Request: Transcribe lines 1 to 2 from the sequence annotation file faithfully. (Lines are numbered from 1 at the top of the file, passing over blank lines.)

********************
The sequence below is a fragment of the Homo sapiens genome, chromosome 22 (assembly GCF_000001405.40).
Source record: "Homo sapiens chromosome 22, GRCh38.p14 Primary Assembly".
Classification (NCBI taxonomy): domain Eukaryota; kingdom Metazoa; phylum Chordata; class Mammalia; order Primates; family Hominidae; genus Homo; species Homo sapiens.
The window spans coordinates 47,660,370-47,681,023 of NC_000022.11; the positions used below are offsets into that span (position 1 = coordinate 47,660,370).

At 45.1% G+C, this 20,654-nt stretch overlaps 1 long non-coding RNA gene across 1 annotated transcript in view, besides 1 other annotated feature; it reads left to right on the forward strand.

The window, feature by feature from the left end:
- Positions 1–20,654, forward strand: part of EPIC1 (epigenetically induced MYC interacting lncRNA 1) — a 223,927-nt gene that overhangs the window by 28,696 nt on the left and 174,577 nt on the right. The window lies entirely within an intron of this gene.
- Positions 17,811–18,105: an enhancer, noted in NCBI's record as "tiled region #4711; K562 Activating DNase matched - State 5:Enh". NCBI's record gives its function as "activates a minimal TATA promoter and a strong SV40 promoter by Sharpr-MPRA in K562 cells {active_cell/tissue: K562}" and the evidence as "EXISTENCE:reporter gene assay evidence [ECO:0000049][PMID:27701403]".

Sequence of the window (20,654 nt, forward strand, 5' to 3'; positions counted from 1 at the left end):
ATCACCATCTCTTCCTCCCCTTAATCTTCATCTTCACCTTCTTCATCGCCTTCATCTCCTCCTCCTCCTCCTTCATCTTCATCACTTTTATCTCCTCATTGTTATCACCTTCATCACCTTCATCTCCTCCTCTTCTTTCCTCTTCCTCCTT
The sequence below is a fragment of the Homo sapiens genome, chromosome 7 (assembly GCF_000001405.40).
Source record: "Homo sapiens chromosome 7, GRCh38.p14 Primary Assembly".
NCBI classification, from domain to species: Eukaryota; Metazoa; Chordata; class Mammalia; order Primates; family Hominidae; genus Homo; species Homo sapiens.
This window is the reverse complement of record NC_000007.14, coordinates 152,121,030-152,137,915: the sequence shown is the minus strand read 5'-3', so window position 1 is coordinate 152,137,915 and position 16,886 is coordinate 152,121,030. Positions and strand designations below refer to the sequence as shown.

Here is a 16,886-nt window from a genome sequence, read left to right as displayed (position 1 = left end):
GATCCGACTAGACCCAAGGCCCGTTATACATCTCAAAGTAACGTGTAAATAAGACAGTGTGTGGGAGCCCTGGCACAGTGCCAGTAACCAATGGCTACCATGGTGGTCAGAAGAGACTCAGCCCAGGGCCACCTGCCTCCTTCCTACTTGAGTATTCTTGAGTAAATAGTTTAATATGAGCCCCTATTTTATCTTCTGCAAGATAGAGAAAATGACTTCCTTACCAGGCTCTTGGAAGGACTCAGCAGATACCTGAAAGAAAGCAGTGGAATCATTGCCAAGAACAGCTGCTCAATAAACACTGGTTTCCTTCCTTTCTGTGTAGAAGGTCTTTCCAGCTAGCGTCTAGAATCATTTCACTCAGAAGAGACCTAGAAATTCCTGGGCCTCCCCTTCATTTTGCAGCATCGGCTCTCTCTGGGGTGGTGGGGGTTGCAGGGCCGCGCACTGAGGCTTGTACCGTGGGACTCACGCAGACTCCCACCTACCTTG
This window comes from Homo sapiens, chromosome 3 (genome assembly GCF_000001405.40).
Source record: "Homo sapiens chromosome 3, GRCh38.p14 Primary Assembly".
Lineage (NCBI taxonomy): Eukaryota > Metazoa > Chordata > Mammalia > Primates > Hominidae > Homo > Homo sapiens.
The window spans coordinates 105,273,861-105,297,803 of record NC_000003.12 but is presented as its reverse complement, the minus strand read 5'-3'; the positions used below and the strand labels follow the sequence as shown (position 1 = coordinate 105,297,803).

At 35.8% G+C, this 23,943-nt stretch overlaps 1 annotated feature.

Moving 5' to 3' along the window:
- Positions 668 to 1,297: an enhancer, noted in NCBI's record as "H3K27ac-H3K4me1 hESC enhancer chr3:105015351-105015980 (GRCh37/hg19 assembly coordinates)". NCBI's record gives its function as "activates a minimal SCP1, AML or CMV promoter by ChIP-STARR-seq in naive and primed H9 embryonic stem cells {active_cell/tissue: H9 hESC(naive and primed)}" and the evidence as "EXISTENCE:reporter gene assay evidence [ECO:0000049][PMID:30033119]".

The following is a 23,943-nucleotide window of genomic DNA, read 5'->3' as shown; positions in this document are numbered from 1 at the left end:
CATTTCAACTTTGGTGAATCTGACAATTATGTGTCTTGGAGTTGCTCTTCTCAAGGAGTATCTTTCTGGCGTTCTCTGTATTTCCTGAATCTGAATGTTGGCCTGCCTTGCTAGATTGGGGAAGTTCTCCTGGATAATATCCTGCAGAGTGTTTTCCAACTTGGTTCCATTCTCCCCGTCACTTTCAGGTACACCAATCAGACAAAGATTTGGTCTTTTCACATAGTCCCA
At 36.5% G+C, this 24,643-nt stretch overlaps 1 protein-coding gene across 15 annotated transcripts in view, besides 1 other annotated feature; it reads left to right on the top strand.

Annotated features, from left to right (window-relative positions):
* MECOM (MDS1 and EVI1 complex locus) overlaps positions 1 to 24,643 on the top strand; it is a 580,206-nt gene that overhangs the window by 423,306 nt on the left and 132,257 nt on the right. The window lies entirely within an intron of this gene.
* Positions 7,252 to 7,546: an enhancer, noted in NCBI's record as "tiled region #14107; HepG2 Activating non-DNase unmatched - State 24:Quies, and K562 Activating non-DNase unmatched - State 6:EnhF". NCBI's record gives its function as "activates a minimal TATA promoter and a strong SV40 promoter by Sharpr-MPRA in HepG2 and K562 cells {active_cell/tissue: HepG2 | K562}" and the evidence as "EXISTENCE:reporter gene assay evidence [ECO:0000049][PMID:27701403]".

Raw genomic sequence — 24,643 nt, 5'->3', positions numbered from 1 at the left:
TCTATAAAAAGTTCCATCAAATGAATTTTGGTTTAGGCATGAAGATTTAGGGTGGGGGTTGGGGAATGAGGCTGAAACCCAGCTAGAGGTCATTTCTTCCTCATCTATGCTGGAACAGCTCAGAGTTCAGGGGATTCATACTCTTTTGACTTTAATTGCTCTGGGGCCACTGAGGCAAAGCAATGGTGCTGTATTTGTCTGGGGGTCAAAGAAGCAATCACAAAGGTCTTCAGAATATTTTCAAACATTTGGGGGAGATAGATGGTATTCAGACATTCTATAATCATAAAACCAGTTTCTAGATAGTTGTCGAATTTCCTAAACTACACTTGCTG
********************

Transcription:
The sequence below is a fragment of the Homo sapiens genome, chromosome 22 (assembly GCF_000001405.40).
Source record: "Homo sapiens chromosome 22, GRCh38.p14 Primary Assembly".